Fragments of a Writing Life …
Martin Golan’s novel My Wife’s Last Lover, is the moving tale of the power struggle and longing for safety that converge in a modern-day marriage. It tells of a man who loves his wife so deeply it verges on obsession, yet walks out on her and their two small children because her beauty and success bring up his own feelings of inadequacy. With heartbreaking candor and bittersweet humor, Golan dramatizes how being a man today is different from what it once was in earlier generations.
Martin Golan’s short story collection,
Where Things Are When You Lose Them, contains twelve stories that delve into the nature of loss, from the mundane, like misplacing your keys, to the heartbreaking, like losing your youthful dreams or the love of your life. As we tour this landscape of loss we find, in the end, a bit of redemption and a chance at peace. Loss, we discover, comes with being human, with any life lived fully and well.
“A Poem About Sex” answers the oft-asked question: what does reading poetry in public have in common with visiting a singles bar –(though it applies equally well to offering poems on a website such as this).
It’s a poem that promises, once you get it alone back at your place, to “take off its words for you” because “it wants to become yours.”
And if you dread applying for a job, don’t read Job Interview, a surreal take on that uncomfortable but usually necessary hurdle to landing a job:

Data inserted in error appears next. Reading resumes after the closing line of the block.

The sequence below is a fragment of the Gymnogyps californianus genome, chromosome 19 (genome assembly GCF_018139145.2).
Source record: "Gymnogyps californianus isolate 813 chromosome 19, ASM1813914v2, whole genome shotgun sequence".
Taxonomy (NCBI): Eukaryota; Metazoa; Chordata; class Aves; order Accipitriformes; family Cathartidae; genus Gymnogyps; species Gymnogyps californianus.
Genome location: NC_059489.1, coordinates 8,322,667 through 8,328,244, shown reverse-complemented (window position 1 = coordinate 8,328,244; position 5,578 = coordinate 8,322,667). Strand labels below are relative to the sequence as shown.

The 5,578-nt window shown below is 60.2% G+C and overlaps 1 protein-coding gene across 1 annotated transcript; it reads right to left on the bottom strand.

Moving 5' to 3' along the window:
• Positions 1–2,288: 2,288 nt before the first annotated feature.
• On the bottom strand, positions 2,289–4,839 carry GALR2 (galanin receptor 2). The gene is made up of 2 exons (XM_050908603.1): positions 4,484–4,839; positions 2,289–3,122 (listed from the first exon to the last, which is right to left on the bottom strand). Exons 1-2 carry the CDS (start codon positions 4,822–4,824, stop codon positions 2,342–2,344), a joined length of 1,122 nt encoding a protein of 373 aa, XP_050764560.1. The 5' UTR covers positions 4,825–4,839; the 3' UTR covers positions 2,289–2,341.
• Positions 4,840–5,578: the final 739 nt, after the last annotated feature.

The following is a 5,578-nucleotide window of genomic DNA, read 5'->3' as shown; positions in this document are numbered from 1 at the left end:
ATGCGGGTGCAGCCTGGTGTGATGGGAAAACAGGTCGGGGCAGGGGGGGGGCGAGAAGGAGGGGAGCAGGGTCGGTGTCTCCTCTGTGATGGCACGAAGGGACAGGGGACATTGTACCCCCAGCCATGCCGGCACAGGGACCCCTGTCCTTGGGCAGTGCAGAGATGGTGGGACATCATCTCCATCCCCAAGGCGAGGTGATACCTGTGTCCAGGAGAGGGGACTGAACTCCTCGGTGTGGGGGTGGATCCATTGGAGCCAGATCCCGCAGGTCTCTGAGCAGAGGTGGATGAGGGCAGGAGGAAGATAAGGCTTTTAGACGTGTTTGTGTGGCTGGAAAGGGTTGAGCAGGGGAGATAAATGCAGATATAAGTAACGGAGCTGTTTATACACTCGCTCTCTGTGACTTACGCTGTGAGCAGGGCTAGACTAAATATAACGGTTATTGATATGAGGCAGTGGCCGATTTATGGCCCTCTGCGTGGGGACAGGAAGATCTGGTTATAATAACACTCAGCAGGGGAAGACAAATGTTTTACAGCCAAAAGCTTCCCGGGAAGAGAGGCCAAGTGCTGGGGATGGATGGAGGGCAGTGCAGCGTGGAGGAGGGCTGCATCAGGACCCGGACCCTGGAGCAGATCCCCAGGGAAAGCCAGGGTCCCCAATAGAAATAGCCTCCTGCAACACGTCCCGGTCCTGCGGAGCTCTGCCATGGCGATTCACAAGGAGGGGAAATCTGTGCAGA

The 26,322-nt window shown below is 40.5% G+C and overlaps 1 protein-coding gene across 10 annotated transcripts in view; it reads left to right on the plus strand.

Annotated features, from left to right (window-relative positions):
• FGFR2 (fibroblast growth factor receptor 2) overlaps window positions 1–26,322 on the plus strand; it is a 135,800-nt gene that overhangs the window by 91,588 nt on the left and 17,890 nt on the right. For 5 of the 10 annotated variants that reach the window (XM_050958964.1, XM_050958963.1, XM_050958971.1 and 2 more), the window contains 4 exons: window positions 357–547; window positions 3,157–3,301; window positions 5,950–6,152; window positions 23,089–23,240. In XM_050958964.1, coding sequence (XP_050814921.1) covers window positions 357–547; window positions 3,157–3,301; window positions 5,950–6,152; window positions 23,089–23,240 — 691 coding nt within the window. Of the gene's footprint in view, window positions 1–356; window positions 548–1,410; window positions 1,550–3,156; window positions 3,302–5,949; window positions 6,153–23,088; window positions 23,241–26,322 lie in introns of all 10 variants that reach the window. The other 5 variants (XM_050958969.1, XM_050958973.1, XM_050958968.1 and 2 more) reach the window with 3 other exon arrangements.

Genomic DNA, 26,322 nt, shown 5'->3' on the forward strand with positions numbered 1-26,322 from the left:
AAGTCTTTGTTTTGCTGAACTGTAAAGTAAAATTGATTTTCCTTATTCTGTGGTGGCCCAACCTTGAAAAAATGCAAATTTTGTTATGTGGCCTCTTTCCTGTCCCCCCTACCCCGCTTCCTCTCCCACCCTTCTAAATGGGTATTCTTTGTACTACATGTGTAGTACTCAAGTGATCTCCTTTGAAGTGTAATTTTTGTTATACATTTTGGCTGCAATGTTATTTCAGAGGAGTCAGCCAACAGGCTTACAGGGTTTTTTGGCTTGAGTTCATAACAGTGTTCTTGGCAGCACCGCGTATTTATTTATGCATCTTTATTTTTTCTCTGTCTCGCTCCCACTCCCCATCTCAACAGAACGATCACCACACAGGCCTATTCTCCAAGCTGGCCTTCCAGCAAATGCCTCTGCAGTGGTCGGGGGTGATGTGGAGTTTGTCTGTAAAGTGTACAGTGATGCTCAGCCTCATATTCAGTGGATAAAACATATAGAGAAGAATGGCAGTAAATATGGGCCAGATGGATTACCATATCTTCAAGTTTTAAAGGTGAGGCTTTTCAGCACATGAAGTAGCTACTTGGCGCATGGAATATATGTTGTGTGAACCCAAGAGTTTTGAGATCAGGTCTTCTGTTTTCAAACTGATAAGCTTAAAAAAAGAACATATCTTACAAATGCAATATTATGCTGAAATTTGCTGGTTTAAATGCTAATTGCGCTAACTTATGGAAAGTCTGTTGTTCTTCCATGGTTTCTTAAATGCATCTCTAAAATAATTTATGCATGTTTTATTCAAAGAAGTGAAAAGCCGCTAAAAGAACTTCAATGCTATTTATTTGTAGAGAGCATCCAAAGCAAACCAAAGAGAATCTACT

His desk is nightmare huge
the blueness of his room
His body shakes in robot-jerks
as his fingers rattle on your resume
He glances at your life …
“Hello, my name is Martin and I’m a taxaholic” begins this tongue-in-cheek confession of a man who abandons the town he loves, and where he lived for 20 years and raised his family, because property taxes kept skyrocketing. It’s a humorous — and pointed — send-up of the politics of the property tax system, in which local taxes are levied unequally by a bizarre patchwork quilt of towns.
Or read this satirical essay of struggling writer who wins fame and fortune by creating a magazine that doesn’t exist.
Now that New York Literary Review (formerly Etheria) has ceased publication, I feel free to reveal the true story behind its life and death, a story that will surely astonish the legions of fans NYLR attracted in its brief but dazzling moment in the literary sun. When I was just another aspiring writer ….
Read a few reviews of Martin Golan’s work, like this from the prestigious American Book Review:
It’s easy to like the lilt in Martin Golan’s writing: his word choices are crisp and his tone effervescent. The twelve stories in his collection Where Things Are When You Lose Them snap, crackle, and pop in their examination of modern travails ….